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J Clin Microbiol. Sep 2002; 40(9): 3502–3505.
PMCID: PMC130773

Persistent Endemicity of Salmonella bongori 48:z35:− in Southern Italy: Molecular Characterization of Human, Animal, and Environmental Isolates


From 1984 to 1999, we collected 31 isolates of the rare serovar Salmonella bongori 48:z35:− in southern Italy. Twenty-four of the isolates were from cases of acute enteritis in humans. Pulsed-field gel electrophoresis analysis showed that all but one of our isolates were at least 80% similar. Our findings suggest that genetically related S. bongori 48:z35:− strains are endemically circulating in southern Italy.

Serovars of Salmonella other than subspecies enterica are associated mainly with cold-blooded animals and rarely colonize the intestines of warm-blooded animals. Human infections with serovars of Salmonella bongori or Salmonella enterica subspecies salamae, arizonae, diarizonae, houtenae, and indica are infrequent and are usually the result of contact with reptiles (2, 15). From 1985 to 1999, we collected 24 isolates from an epidemic cluster and from apparently sporadic cases of acute enteritis caused by S. bongori 48:z35:− in different cities in southern Italy (9, 10, 13). Seven further isolates of the same serovar were collected from a healthy human carrier; warm-blooded animals, i.e., two apparently healthy pigeons and a dog with diarrhea; and the environment (urban wastewater and food) (see Table Table11).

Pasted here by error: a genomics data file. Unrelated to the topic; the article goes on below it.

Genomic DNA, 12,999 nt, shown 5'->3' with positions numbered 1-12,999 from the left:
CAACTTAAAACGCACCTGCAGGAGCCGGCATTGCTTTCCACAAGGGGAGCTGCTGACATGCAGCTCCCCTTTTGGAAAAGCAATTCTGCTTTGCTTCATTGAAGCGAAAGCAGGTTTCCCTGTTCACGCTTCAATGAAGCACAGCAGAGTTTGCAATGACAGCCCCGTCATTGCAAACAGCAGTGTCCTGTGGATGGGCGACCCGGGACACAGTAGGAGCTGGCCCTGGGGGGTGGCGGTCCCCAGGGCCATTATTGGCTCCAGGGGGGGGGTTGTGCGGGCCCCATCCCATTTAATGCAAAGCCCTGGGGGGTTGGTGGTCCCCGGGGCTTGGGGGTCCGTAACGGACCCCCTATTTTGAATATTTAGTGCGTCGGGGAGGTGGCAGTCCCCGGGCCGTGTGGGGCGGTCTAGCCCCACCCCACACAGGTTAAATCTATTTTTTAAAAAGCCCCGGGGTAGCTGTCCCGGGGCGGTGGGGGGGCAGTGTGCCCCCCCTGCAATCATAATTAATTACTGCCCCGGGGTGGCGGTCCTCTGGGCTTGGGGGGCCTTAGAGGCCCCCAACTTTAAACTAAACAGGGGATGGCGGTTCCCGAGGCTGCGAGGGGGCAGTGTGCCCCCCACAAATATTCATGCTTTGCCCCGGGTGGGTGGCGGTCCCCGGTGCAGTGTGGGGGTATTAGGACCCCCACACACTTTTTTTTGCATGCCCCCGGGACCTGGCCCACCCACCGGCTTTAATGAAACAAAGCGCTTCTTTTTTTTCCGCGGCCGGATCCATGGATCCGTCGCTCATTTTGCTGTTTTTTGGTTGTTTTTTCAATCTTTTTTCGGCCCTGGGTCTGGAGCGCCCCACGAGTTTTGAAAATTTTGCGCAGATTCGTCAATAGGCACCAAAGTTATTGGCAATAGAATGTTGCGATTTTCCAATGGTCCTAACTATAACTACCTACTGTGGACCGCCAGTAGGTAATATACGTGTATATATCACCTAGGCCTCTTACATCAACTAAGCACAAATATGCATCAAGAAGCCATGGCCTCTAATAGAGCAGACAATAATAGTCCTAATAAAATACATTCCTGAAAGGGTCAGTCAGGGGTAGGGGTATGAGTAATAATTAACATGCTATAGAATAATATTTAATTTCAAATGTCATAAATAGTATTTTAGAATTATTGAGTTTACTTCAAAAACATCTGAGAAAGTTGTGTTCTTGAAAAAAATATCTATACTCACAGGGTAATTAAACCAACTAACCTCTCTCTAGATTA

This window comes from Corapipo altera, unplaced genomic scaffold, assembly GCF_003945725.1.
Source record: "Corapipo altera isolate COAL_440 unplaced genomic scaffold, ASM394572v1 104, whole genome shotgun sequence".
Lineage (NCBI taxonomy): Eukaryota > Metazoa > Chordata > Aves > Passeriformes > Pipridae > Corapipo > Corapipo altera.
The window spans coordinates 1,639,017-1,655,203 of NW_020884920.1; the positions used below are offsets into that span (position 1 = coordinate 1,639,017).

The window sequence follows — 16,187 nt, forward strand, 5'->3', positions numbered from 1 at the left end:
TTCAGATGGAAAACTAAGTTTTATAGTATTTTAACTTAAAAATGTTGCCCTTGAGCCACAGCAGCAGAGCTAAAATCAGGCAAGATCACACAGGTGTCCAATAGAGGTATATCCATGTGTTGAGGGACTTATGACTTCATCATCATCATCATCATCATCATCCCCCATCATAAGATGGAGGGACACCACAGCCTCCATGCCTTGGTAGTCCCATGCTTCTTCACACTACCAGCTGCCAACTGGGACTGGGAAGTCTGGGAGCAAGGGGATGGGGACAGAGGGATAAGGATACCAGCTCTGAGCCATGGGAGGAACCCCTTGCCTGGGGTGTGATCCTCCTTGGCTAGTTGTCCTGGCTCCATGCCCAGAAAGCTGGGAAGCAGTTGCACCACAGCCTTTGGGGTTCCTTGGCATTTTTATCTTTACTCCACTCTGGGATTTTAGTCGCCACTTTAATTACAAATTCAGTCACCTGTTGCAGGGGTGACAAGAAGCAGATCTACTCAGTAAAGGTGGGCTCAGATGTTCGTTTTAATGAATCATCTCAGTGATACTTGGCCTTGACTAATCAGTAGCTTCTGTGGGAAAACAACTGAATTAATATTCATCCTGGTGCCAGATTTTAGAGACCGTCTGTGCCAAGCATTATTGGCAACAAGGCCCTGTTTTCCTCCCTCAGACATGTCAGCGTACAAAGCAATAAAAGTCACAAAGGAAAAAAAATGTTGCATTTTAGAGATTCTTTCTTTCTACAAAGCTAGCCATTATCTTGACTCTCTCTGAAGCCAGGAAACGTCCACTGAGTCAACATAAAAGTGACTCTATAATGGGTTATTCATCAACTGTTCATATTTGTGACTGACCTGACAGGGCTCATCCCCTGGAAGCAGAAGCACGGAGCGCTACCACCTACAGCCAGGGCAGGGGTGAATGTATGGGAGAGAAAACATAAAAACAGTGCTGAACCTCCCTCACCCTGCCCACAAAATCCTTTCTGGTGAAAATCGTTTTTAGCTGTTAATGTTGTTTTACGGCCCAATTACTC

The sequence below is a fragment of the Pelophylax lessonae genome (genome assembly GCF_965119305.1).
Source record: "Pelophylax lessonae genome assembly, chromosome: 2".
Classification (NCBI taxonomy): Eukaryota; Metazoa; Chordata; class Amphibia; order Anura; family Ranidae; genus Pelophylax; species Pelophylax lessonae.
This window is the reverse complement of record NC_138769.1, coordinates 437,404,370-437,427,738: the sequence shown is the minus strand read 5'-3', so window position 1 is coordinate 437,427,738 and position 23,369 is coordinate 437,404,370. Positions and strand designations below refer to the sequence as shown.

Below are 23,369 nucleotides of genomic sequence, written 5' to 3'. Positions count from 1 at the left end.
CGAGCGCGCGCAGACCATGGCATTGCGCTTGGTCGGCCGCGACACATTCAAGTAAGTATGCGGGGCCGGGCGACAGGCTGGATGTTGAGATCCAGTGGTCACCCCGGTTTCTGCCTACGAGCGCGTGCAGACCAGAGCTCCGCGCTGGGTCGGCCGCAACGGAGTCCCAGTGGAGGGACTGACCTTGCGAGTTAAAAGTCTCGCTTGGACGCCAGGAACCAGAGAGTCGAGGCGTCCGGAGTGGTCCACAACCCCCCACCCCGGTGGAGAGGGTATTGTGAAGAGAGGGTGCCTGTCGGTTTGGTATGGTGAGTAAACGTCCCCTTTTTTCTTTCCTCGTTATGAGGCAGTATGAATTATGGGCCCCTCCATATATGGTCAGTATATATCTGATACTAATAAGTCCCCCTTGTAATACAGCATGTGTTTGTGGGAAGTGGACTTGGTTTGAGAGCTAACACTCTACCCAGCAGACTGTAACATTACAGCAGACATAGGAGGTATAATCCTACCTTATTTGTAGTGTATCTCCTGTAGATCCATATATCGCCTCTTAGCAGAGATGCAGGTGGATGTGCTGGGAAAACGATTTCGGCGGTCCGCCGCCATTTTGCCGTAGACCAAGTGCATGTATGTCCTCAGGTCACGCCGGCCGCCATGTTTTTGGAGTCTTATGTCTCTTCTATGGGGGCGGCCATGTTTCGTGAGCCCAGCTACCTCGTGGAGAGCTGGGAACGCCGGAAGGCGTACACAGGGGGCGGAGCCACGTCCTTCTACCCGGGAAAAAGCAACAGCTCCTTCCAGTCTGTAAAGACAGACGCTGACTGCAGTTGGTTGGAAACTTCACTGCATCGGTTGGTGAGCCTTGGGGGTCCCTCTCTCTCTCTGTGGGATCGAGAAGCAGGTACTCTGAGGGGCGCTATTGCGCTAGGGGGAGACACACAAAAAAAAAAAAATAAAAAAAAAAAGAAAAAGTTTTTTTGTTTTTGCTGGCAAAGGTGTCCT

Origin and characterization of the 31 human, animal, and environmental S. bongori 48:z35:- isolates from southern Italy (1984 to 1999) used in this study to determine PFGE XbaI-digested genomic DNA profiles

All but one of our isolates from human cases of diarrhea were from children aged 1 month to 3 years. The first five isolates were identified at the beginning of 1985 from a small epidemic cluster of cases of acute enteritis in children who presented with moderate to severe diarrhea with fever and who recovered 3 to 8 days after rehydration therapy. The only isolate from an adult case of diarrhea was from a human immunodeficiency virus-positive patient in 1999. This patient also recovered rapidly after antibiotic therapy.

To our knowledge, no cases of human infections with S. bongori 48:z35:− have ever been reported in other countries; the only recorded isolates of this serovar are the original S. bongori strain isolated in Chad from a lizard in 1966 (7) and four isolates from foodstuffs sent in 1985 from England to the World Health Organization Collaborating Centre for Reference and Research on Salmonella, Institut Pasteur, Paris, France (M. Y. Popoff, personal communication).

We subjected all the southern Italy isolates to molecular typing by pulsed-field gel electrophoresis (PFGE) analysis of digested DNA (Table (Table1).1). Two collection strains kindly supplied by the World Health Organization Collaborating Centre for Reference and Research on Salmonella (M. Y. Popoff), the original strain CIP 261-66, isolated in Chad, and the strain CIP 5040-85, isolated in England, were also analyzed. Analysis of digested DNA by PFGE was performed as described by Faith et al. (5). The XbaI restriction enzyme (Pharmacia LKB Biotechnology AB, Uppsala, Sweden) was used for digestion of genomic DNA. Similarities among restriction endonuclease digestion profiles were calculated by the Dice similarity index (3, 4) with the Taxotron software RestrictoTyper module (Taxolab, Institut Pasteur, Paris, France). A dendrogram tree was constructed by using the Adanson and Dendrograf module of Taxotron software and applying the unweighted pair group method of averages algorithm to the distance matrix resulting from the comparison of the profiles.